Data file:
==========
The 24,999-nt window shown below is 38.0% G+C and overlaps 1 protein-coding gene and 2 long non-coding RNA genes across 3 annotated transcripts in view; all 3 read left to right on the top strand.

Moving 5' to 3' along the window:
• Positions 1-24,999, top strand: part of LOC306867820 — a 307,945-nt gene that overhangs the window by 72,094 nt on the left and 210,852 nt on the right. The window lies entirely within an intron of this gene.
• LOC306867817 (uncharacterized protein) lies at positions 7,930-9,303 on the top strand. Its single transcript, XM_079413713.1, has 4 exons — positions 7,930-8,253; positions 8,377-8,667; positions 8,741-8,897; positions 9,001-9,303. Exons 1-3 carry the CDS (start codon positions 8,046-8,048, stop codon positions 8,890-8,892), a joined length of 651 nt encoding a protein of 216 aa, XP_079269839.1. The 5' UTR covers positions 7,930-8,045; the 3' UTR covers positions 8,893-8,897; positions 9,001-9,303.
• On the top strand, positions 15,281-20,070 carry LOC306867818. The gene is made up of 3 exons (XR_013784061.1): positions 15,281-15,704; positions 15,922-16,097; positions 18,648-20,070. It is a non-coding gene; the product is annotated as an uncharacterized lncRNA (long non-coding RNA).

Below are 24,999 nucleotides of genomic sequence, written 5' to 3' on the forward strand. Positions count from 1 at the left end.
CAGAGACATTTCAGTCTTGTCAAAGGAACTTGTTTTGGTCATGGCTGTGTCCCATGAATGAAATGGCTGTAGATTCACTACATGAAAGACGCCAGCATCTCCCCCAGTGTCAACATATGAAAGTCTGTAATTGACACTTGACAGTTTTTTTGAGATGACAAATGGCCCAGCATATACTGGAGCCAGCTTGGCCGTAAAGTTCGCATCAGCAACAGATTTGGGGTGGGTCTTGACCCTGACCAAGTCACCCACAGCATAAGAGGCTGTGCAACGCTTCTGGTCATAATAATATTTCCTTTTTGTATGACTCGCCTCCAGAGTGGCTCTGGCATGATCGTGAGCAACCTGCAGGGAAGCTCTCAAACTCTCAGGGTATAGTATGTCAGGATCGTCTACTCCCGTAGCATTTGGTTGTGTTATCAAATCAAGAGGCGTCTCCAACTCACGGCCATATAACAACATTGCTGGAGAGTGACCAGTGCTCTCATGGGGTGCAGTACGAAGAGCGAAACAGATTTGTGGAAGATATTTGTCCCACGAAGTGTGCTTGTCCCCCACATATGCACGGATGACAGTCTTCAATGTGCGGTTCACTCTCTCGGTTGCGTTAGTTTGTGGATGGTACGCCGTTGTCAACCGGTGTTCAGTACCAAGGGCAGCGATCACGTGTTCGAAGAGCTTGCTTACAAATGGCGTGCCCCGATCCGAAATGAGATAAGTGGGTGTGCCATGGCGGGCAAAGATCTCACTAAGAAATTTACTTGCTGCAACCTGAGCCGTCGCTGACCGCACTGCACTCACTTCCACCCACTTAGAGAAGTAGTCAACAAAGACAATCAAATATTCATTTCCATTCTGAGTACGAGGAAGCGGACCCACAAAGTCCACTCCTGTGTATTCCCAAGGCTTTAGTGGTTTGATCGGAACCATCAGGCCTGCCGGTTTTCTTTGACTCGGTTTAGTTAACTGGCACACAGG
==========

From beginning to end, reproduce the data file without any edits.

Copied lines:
The 24,999-nt window shown below is 38.0% G+C and overlaps 1 protein-coding gene and 2 long non-coding RNA genes across 3 annotated transcripts in view; all 3 read left to right on the top strand.

Moving 5' to 3' along the window:
• Positions 1-24,999, top strand: part of LOC306867820 — a 307,945-nt gene that overhangs the window by 72,094 nt on the left and 210,852 nt on the right. The window lies entirely within an intron of this gene.
• LOC306867817 (uncharacterized protein) lies at positions 7,930-9,303 on the top strand. Its single transcript, XM_079413713.1, has 4 exons — positions 7,930-8,253; positions 8,377-8,667; positions 8,741-8,897; positions 9,001-9,303. Exons 1-3 carry the CDS (start codon positions 8,046-8,048, stop codon positions 8,890-8,892), a joined length of 651 nt encoding a protein of 216 aa, XP_079269839.1. The 5' UTR covers positions 7,930-8,045; the 3' UTR covers positions 8,893-8,897; positions 9,001-9,303.
• On the top strand, positions 15,281-20,070 carry LOC306867818. The gene is made up of 3 exons (XR_013784061.1): positions 15,281-15,704; positions 15,922-16,097; positions 18,648-20,070. It is a non-coding gene; the product is annotated as an uncharacterized lncRNA (long non-coding RNA).

Below are 24,999 nucleotides of genomic sequence, written 5' to 3' on the forward strand. Positions count from 1 at the left end.
CAGAGACATTTCAGTCTTGTCAAAGGAACTTGTTTTGGTCATGGCTGTGTCCCATGAATGAAATGGCTGTAGATTCACTACATGAAAGACGCCAGCATCTCCCCCAGTGTCAACATATGAAAGTCTGTAATTGACACTTGACAGTTTTTTTGAGATGACAAATGGCCCAGCATATACTGGAGCCAGCTTGGCCGTAAAGTTCGCATCAGCAACAGATTTGGGGTGGGTCTTGACCCTGACCAAGTCACCCACAGCATAAGAGGCTGTGCAACGCTTCTGGTCATAATAATATTTCCTTTTTGTATGACTCGCCTCCAGAGTGGCTCTGGCATGATCGTGAGCAACCTGCAGGGAAGCTCTCAAACTCTCAGGGTATAGTATGTCAGGATCGTCTACTCCCGTAGCATTTGGTTGTGTTATCAAATCAAGAGGCGTCTCCAACTCACGGCCATATAACAACATTGCTGGAGAGTGACCAGTGCTCTCATGGGGTGCAGTACGAAGAGCGAAACAGATTTGTGGAAGATATTTGTCCCACGAAGTGTGCTTGTCCCCCACATATGCACGGATGACAGTCTTCAATGTGCGGTTCACTCTCTCGGTTGCGTTAGTTTGTGGATGGTACGCCGTTGTCAACCGGTGTTCAGTACCAAGGGCAGCGATCACGTGTTCGAAGAGCTTGCTTACAAATGGCGTGCCCCGATCCGAAATGAGATAAGTGGGTGTGCCATGGCGGGCAAAGATCTCACTAAGAAATTTACTTGCTGCAACCTGAGCCGTCGCTGACCGCACTGCACTCACTTCCACCCACTTAGAGAAGTAGTCAACAAAGACAATCAAATATTCATTTCCATTCTGAGTACGAGGAAGCGGACCCACAAAGTCCACTCCTGTGTATTCCCAAGGCTTTAGTGGTTTGATCGGAACCATCAGGCCTGCCGGTTTTCTTTGACTCGGTTTAGTTAACTGGCACACAGG